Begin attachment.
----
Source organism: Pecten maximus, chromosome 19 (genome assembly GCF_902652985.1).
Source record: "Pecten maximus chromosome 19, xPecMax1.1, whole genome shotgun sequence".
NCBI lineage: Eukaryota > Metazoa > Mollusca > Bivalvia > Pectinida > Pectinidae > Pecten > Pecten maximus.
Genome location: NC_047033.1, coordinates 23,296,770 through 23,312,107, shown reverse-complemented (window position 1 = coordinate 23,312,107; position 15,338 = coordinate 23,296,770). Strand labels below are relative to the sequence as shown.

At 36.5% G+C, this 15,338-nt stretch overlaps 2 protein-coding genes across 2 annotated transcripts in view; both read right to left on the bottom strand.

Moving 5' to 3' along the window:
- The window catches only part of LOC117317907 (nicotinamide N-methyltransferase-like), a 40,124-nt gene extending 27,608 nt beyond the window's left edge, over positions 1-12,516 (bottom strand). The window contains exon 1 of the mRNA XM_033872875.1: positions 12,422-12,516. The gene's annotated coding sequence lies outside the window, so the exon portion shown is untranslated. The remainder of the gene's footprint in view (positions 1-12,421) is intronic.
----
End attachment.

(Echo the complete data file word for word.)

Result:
Source organism: Pecten maximus, chromosome 19 (genome assembly GCF_902652985.1).
Source record: "Pecten maximus chromosome 19, xPecMax1.1, whole genome shotgun sequence".
NCBI lineage: Eukaryota > Metazoa > Mollusca > Bivalvia > Pectinida > Pectinidae > Pecten > Pecten maximus.
Genome location: NC_047033.1, coordinates 23,296,770 through 23,312,107, shown reverse-complemented (window position 1 = coordinate 23,312,107; position 15,338 = coordinate 23,296,770). Strand labels below are relative to the sequence as shown.

At 36.5% G+C, this 15,338-nt stretch overlaps 2 protein-coding genes across 2 annotated transcripts in view; both read right to left on the bottom strand.

Moving 5' to 3' along the window:
- The window catches only part of LOC117317907 (nicotinamide N-methyltransferase-like), a 40,124-nt gene extending 27,608 nt beyond the window's left edge, over positions 1-12,516 (bottom strand). The window contains exon 1 of the mRNA XM_033872875.1: positions 12,422-12,516. The gene's annotated coding sequence lies outside the window, so the exon portion shown is untranslated. The remainder of the gene's footprint in view (positions 1-12,421) is intronic.